U.S.

Black Lives Matter Four Years Later: Under Donald Trump, Movement Is Under Attack

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Activists attend a Black Lives Matter protest against President Donald Trump and New York Mayor Bill de Blasio in New York City on April 1. Darren Ornitz/Reuters

Four years ago Thursday, the Black Lives Matter movement came into existence, shifting both how many Americans perceive social justice and the lexicon used to describe racial injustices. 

"Four years ago, what is now known as the Black Lives Matter Global Network began to organize," the organization wrote on its website. "It started out as a Black-centered political will and movement building project turned chapter-based, member-led organization whose mission is to build local power and to intervene when violence is inflicted on Black communities by the state and vigilantes. In the years since, we’ve committed to struggling together and to imagining and creating a world free of anti-Blackness, where every Black person has the social, economic, and political power to thrive."

The movement began after George Zimmerman, the man who killed 17-year-old Trayvon Martin, was acquitted in Florida. Since then, there have been countless killings of black Americans that the movement has addressed and put a spotlight on. In the wake of the deaths of Eric Garner in New York City, Michael Brown in Ferguson, Missouri, 12-year-old Tamir Rice in Cleveland, Walter Scott in South Carolina, Freddie Gray in Baltimore and many others, "Black Lives Matter" became a rallying cry and hashtag in the wake of police-involved deaths of African-Americans. 

The protests have put the movement in the crosshairs of some Americans, President Donald Trump included. After Trump won the election, the movement said in a statement to Mic, in part: "What is true today—and has been true since the seizure of this land—is that when black people and women build power, white people become resentful. Last week, that resentment manifested itself in the election of a white supremacist to the highest office in American government.... Donald Trump has promised more death, disenfranchisement and deportations. We believe him."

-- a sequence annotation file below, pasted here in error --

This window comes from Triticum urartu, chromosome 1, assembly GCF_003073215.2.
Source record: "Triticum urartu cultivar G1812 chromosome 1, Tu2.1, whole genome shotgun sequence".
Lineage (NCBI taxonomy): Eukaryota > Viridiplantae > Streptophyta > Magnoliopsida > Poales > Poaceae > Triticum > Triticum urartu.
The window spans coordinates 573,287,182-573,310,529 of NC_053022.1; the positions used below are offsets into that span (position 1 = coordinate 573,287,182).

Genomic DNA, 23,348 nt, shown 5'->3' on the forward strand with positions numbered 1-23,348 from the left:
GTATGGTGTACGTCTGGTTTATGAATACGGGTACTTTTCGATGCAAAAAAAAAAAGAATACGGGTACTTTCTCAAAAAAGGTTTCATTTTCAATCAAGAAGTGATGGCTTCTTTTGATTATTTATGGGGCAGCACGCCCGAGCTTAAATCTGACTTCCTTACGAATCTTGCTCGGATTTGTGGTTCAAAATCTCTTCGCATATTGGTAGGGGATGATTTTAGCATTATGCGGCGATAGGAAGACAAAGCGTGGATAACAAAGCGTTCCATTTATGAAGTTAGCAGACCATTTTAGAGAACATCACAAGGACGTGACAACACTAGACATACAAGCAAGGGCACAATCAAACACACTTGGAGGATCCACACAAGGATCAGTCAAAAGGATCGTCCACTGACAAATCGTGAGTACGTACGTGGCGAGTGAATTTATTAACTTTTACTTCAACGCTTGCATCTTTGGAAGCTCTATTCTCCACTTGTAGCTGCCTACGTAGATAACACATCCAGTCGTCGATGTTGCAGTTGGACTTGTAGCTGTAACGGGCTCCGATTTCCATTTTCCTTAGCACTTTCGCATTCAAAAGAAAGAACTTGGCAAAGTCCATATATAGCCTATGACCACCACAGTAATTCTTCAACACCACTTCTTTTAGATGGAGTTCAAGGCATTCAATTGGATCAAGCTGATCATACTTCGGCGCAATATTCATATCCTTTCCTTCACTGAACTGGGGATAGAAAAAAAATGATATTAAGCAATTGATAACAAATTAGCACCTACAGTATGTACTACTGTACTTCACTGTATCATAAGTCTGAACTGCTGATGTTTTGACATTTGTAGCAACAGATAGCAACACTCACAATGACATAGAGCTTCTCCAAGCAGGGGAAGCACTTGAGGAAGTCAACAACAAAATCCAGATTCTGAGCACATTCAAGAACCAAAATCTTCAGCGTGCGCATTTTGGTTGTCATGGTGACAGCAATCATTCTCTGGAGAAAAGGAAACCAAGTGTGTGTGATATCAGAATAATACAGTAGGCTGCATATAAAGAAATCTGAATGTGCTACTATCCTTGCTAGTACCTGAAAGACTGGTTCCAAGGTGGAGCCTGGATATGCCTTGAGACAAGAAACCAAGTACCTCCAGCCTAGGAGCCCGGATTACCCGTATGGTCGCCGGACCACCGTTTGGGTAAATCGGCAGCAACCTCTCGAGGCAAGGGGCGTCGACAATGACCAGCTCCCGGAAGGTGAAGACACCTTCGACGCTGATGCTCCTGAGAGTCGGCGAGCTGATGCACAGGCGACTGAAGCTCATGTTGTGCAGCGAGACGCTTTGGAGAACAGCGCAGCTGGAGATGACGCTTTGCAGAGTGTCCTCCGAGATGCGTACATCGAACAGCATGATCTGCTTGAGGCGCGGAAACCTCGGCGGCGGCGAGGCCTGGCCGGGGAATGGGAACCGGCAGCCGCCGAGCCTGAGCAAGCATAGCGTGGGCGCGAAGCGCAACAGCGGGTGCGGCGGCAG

The president has targeted the organization, especially protesters who have taken to the streets. The White House website went live after inauguration and promised to end the "anti-police atmosphere" while noting "our job is not to make life more comfortable for the rioter, the looter, or the violent disrupter." Slate wrote about this shift with the headline "In One of His First Acts as President, Donald Trump Put Black Lives Matter on Notice."

In May, Trump delivered a speech that the conservative outlet The Washington Times noted took "aim at Black Lives Matter" and slammed "'hostility and violence' against police." 

The Washington Post wrote in May that Black Lives Matter had a renewed sense of purpose under Trump, but had adopted a shift toward effecting policy as opposed to organizing protests. As Newsweek previously reported, hate crimes are rising across all marginalized groups in 2017, according to the Southern Poverty Law Center and Human Rights Campaign. 

"What people are seeing is that there are less demonstrations," Alicia Garza, one of the three women who created the #BlackLivesMatter hashtag, told The Washington Post. "A lot of that is that people are channeling their energy into organizing locally, recognizing that in Trump's America, our communities are under direct attack."